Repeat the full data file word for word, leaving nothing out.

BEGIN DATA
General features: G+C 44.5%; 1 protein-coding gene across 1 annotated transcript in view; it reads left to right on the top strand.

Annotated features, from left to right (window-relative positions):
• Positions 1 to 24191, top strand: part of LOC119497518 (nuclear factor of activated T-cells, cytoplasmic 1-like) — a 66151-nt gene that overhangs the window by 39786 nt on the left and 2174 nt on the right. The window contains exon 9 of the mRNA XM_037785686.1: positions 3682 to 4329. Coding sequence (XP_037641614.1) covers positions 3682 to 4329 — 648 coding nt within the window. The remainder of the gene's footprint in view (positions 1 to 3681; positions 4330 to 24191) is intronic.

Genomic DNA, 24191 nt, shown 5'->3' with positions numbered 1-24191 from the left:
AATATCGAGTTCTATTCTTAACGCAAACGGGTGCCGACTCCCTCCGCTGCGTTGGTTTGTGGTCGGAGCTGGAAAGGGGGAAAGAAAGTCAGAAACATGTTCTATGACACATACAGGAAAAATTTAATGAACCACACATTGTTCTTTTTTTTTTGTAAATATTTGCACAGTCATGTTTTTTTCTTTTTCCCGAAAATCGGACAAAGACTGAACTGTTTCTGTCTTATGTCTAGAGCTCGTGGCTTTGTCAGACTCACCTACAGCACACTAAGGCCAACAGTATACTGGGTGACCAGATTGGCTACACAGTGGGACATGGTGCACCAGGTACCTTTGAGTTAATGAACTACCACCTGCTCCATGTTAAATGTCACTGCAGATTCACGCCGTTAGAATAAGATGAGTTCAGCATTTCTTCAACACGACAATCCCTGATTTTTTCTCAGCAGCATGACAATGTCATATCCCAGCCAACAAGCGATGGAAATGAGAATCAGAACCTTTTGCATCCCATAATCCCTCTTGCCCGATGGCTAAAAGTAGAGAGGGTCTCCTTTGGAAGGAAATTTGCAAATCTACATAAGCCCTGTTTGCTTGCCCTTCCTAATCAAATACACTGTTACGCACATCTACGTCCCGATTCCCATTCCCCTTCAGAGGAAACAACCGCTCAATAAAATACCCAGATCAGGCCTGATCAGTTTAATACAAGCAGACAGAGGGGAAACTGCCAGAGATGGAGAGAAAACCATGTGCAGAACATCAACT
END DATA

General features: G+C 44.5%; 1 protein-coding gene across 1 annotated transcript in view; it reads left to right on the top strand.

Annotated features, from left to right (window-relative positions):
• Positions 1 to 24191, top strand: part of LOC119497518 (nuclear factor of activated T-cells, cytoplasmic 1-like) — a 66151-nt gene that overhangs the window by 39786 nt on the left and 2174 nt on the right. The window contains exon 9 of the mRNA XM_037785686.1: positions 3682 to 4329. Coding sequence (XP_037641614.1) covers positions 3682 to 4329 — 648 coding nt within the window. The remainder of the gene's footprint in view (positions 1 to 3681; positions 4330 to 24191) is intronic.

Genomic DNA, 24191 nt, shown 5'->3' with positions numbered 1-24191 from the left:
AATATCGAGTTCTATTCTTAACGCAAACGGGTGCCGACTCCCTCCGCTGCGTTGGTTTGTGGTCGGAGCTGGAAAGGGGGAAAGAAAGTCAGAAACATGTTCTATGACACATACAGGAAAAATTTAATGAACCACACATTGTTCTTTTTTTTTTGTAAATATTTGCACAGTCATGTTTTTTTCTTTTTCCCGAAAATCGGACAAAGACTGAACTGTTTCTGTCTTATGTCTAGAGCTCGTGGCTTTGTCAGACTCACCTACAGCACACTAAGGCCAACAGTATACTGGGTGACCAGATTGGCTACACAGTGGGACATGGTGCACCAGGTACCTTTGAGTTAATGAACTACCACCTGCTCCATGTTAAATGTCACTGCAGATTCACGCCGTTAGAATAAGATGAGTTCAGCATTTCTTCAACACGACAATCCCTGATTTTTTCTCAGCAGCATGACAATGTCATATCCCAGCCAACAAGCGATGGAAATGAGAATCAGAACCTTTTGCATCCCATAATCCCTCTTGCCCGATGGCTAAAAGTAGAGAGGGTCTCCTTTGGAAGGAAATTTGCAAATCTACATAAGCCCTGTTTGCTTGCCCTTCCTAATCAAATACACTGTTACGCACATCTACGTCCCGATTCCCATTCCCCTTCAGAGGAAACAACCGCTCAATAAAATACCCAGATCAGGCCTGATCAGTTTAATACAAGCAGACAGAGGGGAAACTGCCAGAGATGGAGAGAAAACCATGTGCAGAACATCAACT